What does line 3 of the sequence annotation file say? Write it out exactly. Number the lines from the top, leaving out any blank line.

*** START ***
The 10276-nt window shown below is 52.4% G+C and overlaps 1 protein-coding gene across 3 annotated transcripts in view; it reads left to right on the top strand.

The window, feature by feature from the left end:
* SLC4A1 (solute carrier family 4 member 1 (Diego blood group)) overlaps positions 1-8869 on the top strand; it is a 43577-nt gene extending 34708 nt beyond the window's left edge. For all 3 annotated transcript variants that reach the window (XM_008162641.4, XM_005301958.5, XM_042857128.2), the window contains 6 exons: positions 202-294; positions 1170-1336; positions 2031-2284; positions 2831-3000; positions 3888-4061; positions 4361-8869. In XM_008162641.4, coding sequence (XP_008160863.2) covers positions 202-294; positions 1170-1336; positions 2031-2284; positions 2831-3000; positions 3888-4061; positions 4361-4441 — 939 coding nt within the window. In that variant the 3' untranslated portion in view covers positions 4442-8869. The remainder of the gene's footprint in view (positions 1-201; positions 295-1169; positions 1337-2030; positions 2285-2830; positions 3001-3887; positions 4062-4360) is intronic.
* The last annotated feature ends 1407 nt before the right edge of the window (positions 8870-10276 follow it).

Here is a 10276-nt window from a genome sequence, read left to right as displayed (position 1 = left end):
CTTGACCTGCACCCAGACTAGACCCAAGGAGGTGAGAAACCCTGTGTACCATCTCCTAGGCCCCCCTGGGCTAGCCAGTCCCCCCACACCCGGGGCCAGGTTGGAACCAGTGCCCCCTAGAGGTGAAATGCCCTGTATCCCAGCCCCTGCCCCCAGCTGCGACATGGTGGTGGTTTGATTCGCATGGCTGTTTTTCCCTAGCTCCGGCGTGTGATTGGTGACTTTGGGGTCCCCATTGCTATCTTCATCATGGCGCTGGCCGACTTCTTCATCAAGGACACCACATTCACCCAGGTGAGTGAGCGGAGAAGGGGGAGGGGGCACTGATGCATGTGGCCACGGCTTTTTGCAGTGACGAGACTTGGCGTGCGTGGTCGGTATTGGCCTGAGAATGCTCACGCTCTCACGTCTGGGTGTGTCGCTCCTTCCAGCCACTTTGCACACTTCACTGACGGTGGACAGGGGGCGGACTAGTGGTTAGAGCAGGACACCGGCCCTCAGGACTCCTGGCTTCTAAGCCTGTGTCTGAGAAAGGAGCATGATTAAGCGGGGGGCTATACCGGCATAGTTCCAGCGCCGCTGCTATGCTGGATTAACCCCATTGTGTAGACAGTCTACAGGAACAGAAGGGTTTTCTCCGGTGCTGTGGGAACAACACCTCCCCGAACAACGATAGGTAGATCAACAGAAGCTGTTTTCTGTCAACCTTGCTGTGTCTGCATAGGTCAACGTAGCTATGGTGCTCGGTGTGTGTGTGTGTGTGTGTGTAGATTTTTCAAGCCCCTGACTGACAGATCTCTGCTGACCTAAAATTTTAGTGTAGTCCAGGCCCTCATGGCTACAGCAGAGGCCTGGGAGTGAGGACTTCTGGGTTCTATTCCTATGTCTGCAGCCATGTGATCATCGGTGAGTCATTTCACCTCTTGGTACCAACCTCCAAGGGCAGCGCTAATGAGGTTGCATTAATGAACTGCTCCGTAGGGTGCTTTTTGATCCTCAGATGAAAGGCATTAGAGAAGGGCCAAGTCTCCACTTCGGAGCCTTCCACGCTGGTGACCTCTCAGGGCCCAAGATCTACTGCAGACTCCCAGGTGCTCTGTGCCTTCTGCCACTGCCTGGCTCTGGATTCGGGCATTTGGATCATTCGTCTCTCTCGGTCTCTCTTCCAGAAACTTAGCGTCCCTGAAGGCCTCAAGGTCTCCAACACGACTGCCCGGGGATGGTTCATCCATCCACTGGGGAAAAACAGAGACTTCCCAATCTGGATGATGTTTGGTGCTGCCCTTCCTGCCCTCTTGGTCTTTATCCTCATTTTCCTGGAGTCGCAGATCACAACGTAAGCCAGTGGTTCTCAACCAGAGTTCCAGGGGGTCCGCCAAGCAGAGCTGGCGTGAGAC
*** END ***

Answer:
* SLC4A1 (solute carrier family 4 member 1 (Diego blood group)) overlaps positions 1-8869 on the top strand; it is a 43577-nt gene extending 34708 nt beyond the window's left edge. For all 3 annotated transcript variants that reach the window (XM_008162641.4, XM_005301958.5, XM_042857128.2), the window contains 6 exons: positions 202-294; positions 1170-1336; positions 2031-2284; positions 2831-3000; positions 3888-4061; positions 4361-8869. In XM_008162641.4, coding sequence (XP_008160863.2) covers positions 202-294; positions 1170-1336; positions 2031-2284; positions 2831-3000; positions 3888-4061; positions 4361-4441 — 939 coding nt within the window. In that variant the 3' untranslated portion in view covers positions 4442-8869. The remainder of the gene's footprint in view (positions 1-201; positions 295-1169; positions 1337-2030; positions 2285-2830; positions 3001-3887; positions 4062-4360) is intronic.